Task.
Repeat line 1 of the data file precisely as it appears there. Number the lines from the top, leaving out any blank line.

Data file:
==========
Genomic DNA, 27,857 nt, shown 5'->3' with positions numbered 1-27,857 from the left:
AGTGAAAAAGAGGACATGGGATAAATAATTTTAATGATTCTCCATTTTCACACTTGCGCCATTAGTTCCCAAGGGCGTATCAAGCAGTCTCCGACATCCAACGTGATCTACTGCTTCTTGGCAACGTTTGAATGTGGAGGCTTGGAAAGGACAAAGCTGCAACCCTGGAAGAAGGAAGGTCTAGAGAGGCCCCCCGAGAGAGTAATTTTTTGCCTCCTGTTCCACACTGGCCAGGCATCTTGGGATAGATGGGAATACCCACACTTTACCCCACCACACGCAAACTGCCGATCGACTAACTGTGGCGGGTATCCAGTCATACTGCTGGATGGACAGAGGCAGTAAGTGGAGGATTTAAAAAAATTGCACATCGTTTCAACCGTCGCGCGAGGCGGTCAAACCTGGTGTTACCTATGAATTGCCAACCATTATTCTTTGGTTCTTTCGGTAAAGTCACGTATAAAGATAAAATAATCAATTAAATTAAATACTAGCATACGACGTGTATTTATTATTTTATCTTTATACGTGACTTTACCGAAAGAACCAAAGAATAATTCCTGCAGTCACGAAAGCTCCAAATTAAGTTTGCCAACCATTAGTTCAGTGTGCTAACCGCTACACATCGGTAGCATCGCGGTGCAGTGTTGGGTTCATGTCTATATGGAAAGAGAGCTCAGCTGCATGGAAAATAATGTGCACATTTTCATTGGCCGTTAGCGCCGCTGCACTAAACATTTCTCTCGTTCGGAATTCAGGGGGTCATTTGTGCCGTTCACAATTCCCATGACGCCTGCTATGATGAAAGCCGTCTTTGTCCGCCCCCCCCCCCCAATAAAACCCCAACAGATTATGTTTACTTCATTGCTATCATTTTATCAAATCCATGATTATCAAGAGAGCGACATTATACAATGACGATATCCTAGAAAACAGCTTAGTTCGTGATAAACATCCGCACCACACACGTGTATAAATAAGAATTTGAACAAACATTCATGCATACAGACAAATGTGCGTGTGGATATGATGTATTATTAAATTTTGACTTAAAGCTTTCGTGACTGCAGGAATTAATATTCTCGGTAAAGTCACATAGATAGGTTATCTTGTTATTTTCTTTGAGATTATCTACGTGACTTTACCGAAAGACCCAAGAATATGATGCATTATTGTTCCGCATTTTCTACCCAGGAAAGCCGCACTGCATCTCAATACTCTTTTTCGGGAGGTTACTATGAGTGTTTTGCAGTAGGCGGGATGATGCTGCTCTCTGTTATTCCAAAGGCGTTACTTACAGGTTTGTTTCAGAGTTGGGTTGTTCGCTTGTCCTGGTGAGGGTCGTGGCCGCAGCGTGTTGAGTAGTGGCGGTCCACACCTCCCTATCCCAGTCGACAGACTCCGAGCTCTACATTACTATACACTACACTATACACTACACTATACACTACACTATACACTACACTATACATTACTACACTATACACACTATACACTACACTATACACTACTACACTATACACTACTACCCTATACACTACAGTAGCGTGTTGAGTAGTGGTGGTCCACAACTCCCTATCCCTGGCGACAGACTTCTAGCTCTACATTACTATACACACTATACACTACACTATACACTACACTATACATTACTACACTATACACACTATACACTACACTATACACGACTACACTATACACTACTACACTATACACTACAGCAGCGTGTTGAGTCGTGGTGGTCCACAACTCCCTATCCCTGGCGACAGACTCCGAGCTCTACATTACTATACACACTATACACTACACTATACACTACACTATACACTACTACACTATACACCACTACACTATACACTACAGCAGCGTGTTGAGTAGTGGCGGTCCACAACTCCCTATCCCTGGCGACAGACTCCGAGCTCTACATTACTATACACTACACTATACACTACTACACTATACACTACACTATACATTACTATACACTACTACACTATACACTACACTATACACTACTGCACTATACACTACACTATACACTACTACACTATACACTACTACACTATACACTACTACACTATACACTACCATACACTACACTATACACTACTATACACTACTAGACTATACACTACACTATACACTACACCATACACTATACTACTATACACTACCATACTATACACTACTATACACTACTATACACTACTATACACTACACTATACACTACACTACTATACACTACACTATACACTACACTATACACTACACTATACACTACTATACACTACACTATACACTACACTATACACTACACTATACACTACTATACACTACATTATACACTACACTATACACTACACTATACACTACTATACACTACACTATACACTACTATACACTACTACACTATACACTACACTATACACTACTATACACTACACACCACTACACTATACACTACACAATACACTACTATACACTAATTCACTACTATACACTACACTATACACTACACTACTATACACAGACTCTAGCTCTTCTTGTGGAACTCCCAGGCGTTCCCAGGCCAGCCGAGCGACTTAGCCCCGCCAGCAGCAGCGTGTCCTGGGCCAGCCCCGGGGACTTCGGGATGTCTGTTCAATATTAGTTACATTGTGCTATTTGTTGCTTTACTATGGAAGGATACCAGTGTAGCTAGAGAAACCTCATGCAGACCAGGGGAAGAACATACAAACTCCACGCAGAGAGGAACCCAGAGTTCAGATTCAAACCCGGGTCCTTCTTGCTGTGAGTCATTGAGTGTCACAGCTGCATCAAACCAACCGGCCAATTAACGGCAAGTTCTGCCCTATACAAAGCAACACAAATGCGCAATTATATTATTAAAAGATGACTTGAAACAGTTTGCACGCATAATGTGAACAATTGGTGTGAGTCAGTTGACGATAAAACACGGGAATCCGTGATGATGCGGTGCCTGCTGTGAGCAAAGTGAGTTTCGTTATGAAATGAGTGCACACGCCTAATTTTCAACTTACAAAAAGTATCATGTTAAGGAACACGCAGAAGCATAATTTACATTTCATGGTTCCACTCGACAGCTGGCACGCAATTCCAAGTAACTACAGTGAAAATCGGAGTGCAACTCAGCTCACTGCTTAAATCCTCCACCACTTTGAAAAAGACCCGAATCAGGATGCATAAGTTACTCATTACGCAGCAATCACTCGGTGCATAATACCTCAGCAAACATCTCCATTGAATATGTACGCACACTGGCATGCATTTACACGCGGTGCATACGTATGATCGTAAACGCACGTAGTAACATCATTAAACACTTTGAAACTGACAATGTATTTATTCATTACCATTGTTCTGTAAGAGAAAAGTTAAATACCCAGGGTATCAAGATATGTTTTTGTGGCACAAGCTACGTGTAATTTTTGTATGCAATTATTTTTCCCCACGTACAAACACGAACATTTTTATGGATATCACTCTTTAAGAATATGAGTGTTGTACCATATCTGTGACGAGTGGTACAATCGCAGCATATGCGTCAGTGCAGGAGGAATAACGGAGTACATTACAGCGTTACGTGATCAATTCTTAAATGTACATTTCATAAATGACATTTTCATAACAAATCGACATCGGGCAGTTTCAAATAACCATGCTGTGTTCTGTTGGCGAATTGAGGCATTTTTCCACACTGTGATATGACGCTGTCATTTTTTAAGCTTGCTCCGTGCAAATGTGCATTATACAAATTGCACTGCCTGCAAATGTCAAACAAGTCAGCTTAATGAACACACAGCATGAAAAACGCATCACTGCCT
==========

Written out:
Genomic DNA, 27,857 nt, shown 5'->3' with positions numbered 1-27,857 from the left: